So when we speak of educating a child in mental development, three things which are necessary are: the power of conceiving, the power of understanding and the power to withdraw from the rush of emotions so that one can witness them. These three powers are extremely important in mental education.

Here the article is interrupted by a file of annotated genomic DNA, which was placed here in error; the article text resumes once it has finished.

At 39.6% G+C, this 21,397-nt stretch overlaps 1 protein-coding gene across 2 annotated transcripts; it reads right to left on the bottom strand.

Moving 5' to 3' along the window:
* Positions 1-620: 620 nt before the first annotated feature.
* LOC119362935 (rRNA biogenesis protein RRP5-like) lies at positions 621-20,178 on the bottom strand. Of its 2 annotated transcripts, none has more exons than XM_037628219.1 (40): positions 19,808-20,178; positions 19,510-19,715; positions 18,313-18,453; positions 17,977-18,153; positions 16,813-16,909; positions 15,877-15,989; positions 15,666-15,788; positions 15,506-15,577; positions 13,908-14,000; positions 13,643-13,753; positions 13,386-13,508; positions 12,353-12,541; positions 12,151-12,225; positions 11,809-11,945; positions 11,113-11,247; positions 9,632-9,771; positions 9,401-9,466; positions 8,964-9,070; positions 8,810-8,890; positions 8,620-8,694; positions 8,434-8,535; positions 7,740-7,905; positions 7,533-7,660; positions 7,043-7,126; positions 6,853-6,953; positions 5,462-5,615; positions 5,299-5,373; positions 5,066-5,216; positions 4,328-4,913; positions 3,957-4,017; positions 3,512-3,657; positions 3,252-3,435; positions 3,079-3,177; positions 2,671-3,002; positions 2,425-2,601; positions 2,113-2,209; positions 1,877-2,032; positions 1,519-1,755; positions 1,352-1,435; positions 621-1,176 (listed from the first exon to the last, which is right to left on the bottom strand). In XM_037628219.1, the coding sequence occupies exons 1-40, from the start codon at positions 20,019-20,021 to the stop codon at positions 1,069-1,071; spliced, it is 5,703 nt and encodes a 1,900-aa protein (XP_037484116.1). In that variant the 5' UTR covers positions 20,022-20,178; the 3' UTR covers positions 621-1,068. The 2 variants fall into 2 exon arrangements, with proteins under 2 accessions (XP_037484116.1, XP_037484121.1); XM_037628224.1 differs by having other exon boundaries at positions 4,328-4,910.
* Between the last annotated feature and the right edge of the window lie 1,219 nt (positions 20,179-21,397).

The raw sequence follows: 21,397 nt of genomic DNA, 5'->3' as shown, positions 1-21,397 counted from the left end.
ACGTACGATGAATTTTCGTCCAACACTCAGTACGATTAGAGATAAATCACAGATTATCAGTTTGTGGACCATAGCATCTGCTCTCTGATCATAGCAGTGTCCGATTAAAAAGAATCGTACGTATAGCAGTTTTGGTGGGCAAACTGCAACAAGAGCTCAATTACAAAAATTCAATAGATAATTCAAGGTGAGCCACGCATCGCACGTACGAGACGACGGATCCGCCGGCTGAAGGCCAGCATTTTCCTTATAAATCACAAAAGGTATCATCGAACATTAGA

Every human being normally has got these three elements â”€ the body, the vital and the mental; but none of these is the soul, although the soul is present in all of them. The soul is the stuff of everything but the soul is still different from all the three. Many people think that the vital prana is the soul, which it is not. Similarly many people think that the mind is the soul (which also it is not) because mind seems to be uplifted and high and can move about in imagination â”€ it looks as if it is ethereal, something corresponding to our concept of something that is superior and high. Now it is true that mind is certainly superior to many things in our consciousness but there is still something deeper than mind and that is the soul. In Sanskrit it is called antaratman. How do we distinguish between mind and the soul? Since the soul is the stuff of everything, it will naturally have qualities that are present in the body, life and mind. The soul, for example, has a kind of substantiality which even matter has got, it has feelings just as the vital has got, it has the knowledge just as the mind has got. Now these three things are present in the soul and yet it is something else. What is that something else? First, a spontaneous sweetness in the consciousness, spontaneous sweetness, not depending upon objects â”€ when I am with you, I may feel very sweet because of your presence; with you I understand what sweetness of a relationship is. But when the same sweetness, or even greater sweetness is experienced without dependence upon any object that is the sign of the soul.